8th-grade students uncover potential energy savings at CMS
December 25, 2010
Kaleb Bugay, a Craig Middle School eighth-grader, said his eyes have been opened.
"Seeing how much energy and how much money we're spending on lighting just seems unbelievable," Bugay said. "We're spending $19,000 (a year) in lighting alone.
Bugay was speaking of the energy consumption at CMS.
He was among 18 students of Norm Yoast's eighth-grade enrichment program who performed an energy audit on the school from mid-October to early December.
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On Dec. 14, the students presented their findings to the Moffat County School Board. And, on Dec. 15, the students made the same presentation to an audience of parents, teachers and fellow students during a luncheon for members of the school's gifted and talented program.
The students narrated PowerPoint slides with some help from Yoast.
"We did an energy audit on our new building," Yoast said during his introduction. "We were kind of wondering how efficient it was."
The answer, as explained by students, is that CMS wastes energy through an overabundance of lighting, excessive charging of laptop computers, gaps beneath doors, and more.
To uncover theses answers, Yoast said students used electronic tools such as a light meter, an infrared thermometer, and devices called Kill-A-Watt meters.
"We purchased five of the Kill-A-Watt meters, and those are great because you can program them to your current electrical (rate), plug them into anything you have in your home, and it tells you how much electricity you're using per hour or day," he said. "This is where we got most of our data for our computers, the TVs, things like that."
By using the Kill-A-Watt meters, students discovered that the school's computers and TVs were drawing power even when turned off.
Yoast said this type of energy consumption is called phantom draw.
"What we found is computers have what's called a pre-warmer to help everything start up faster," he said. "So, they're always drawing some electricity."
The students determined that the school could save $850 per year by using power strips to cut power to the school's 105 desktop computers every night.
The audit also found that the school's 28 laptops draw power for 16 hours on a charging station every night, when an hour and a half would suffice.
The school could save $3.76 per day by setting a timer on the charging station to cut power after laptops are fully charged.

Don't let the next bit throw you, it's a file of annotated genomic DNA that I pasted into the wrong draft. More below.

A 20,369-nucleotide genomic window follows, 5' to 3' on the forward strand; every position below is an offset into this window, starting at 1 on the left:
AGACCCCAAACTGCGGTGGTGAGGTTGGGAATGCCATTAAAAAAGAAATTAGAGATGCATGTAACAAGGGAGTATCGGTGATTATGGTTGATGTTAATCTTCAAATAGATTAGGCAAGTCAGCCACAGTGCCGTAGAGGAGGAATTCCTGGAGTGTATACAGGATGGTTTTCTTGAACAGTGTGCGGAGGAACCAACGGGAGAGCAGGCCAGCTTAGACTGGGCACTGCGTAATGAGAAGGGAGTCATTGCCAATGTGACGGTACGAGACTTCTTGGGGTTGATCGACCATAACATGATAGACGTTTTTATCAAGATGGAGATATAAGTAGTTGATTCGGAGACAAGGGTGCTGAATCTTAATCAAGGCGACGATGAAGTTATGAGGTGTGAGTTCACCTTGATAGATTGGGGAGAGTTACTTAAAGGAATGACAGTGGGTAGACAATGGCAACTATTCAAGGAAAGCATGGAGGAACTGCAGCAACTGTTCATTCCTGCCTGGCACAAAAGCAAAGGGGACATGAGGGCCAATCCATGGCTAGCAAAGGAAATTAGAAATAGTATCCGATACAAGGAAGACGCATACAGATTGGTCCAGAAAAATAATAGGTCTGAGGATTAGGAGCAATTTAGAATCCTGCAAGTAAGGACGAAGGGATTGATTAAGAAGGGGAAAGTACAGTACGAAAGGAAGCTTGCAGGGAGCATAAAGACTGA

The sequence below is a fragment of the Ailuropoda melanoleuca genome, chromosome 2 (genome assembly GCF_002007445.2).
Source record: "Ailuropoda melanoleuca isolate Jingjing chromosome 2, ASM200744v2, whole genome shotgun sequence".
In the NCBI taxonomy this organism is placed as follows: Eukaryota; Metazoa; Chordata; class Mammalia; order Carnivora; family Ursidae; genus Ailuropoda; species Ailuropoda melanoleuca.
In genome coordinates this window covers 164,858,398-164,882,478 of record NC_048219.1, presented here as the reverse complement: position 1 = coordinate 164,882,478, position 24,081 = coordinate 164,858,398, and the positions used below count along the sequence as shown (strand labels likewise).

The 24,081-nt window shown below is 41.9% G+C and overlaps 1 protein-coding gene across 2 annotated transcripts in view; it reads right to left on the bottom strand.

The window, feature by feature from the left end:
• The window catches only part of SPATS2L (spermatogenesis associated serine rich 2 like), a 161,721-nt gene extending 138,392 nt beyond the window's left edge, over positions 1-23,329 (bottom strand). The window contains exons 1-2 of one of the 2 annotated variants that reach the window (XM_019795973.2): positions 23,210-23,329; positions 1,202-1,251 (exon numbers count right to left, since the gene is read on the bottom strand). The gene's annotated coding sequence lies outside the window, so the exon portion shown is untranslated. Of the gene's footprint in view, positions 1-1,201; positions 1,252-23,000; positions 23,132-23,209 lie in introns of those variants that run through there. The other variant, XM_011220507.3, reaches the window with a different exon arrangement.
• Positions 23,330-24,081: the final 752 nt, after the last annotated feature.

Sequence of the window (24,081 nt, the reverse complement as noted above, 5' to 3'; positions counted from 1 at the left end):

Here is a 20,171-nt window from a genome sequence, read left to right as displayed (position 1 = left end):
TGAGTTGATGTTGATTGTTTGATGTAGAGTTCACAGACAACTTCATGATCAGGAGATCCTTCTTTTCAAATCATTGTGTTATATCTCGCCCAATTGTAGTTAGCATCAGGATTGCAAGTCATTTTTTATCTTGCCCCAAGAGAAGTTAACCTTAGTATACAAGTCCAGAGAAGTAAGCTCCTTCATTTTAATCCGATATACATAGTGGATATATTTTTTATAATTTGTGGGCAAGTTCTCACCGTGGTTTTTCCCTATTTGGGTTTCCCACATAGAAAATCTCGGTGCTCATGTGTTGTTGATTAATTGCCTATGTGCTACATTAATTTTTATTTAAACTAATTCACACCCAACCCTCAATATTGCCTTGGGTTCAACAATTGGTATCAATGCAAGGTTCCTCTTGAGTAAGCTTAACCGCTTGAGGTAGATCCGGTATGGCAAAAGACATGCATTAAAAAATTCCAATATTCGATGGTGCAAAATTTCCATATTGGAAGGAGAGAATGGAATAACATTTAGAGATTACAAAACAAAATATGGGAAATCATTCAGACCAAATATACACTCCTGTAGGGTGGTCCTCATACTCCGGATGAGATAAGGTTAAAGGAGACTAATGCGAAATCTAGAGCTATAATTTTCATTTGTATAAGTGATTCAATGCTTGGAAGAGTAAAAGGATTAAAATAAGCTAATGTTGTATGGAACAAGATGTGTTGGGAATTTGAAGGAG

The big money, however, is lost through lighting. Students found that CMS spends $19,267 per year in lighting costs.
Students used a light meter to assess the light output in classrooms, hallways and other spaces. They determined that the brightness at CMS far exceeds the minimum output required by Colorado state standards.
The standard measurement for light is called a LUX, the students explained.
The state requires a minimum output of 376 LUX in classrooms and 50 LUX in hallways.
However, the students determined that the lighting output ranges from 800 to 1,200 LUX in their classroom, and 800 to 1,100 LUX in hallways.
The students suggested the school could reduce its lighting output by an average of 50 percent across all spaces and still meet state standards.
The savings could equal $8,000 to $9,000 a year.
The students also recommended weather stripping and window blinds to reduce heating costs, and more.
The students said their audit also revealed positive news concerning the school's energy consumption.
The new building was fitted with 90 percent–efficient heating boilers and tankless water heaters, motion sensors in classrooms that automatically turn off lights in empty rooms, a computer-controlled heating-and-cooling system, and more.
Superintendent Joe Petrone attended both presentations by Yoast's students.
"It's very gratifying to see our eighth-grade students have done such an extensive audit of their own energy consumption," Petrone said.
Petrone said the students' presentation will be taken seriously.
"That's the exciting part," he said. "Their enthusiasm, and their inquisitive nature can uncover information that we can absolutely use as we move forward in optimizing our use of energy in the district."
Bugay's mother, Jennifer Bugay, attended the students' second presentation. She said the audit was a worthy exercise for her son.
"This has been more challenging for him," Jennifer said. "It's not just a diorama that they're making, or a book report that they're doing. It's actually putting into practice the skills that they have.
"I think it's good for him, he likes math and science, and he's interested in some type of engineering or architectural degree, so this has really spoken to him and spurred him a little bit to try harder."